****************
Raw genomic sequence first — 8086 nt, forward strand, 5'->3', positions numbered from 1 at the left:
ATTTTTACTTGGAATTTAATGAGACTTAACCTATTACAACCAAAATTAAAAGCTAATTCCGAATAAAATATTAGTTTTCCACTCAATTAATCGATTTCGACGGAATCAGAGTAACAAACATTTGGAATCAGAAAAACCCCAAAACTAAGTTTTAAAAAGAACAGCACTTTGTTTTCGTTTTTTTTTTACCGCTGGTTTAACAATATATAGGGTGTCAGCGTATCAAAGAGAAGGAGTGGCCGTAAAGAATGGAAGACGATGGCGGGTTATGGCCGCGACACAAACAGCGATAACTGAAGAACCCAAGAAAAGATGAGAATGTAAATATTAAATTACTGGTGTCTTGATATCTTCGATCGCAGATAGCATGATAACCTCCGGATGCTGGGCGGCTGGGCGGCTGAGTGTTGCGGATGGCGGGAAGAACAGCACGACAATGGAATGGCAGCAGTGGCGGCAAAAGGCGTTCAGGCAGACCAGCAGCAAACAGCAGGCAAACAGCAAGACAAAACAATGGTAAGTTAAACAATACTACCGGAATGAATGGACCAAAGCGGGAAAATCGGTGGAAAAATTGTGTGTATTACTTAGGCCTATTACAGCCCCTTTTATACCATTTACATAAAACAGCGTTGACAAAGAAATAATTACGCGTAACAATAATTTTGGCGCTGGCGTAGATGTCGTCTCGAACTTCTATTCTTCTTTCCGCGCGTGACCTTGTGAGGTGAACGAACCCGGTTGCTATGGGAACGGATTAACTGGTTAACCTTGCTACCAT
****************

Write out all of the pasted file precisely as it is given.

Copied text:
Raw genomic sequence first — 8086 nt, forward strand, 5'->3', positions numbered from 1 at the left:
ATTTTTACTTGGAATTTAATGAGACTTAACCTATTACAACCAAAATTAAAAGCTAATTCCGAATAAAATATTAGTTTTCCACTCAATTAATCGATTTCGACGGAATCAGAGTAACAAACATTTGGAATCAGAAAAACCCCAAAACTAAGTTTTAAAAAGAACAGCACTTTGTTTTCGTTTTTTTTTTACCGCTGGTTTAACAATATATAGGGTGTCAGCGTATCAAAGAGAAGGAGTGGCCGTAAAGAATGGAAGACGATGGCGGGTTATGGCCGCGACACAAACAGCGATAACTGAAGAACCCAAGAAAAGATGAGAATGTAAATATTAAATTACTGGTGTCTTGATATCTTCGATCGCAGATAGCATGATAACCTCCGGATGCTGGGCGGCTGGGCGGCTGAGTGTTGCGGATGGCGGGAAGAACAGCACGACAATGGAATGGCAGCAGTGGCGGCAAAAGGCGTTCAGGCAGACCAGCAGCAAACAGCAGGCAAACAGCAAGACAAAACAATGGTAAGTTAAACAATACTACCGGAATGAATGGACCAAAGCGGGAAAATCGGTGGAAAAATTGTGTGTATTACTTAGGCCTATTACAGCCCCTTTTATACCATTTACATAAAACAGCGTTGACAAAGAAATAATTACGCGTAACAATAATTTTGGCGCTGGCGTAGATGTCGTCTCGAACTTCTATTCTTCTTTCCGCGCGTGACCTTGTGAGGTGAACGAACCCGGTTGCTATGGGAACGGATTAACTGGTTAACCTTGCTACCAT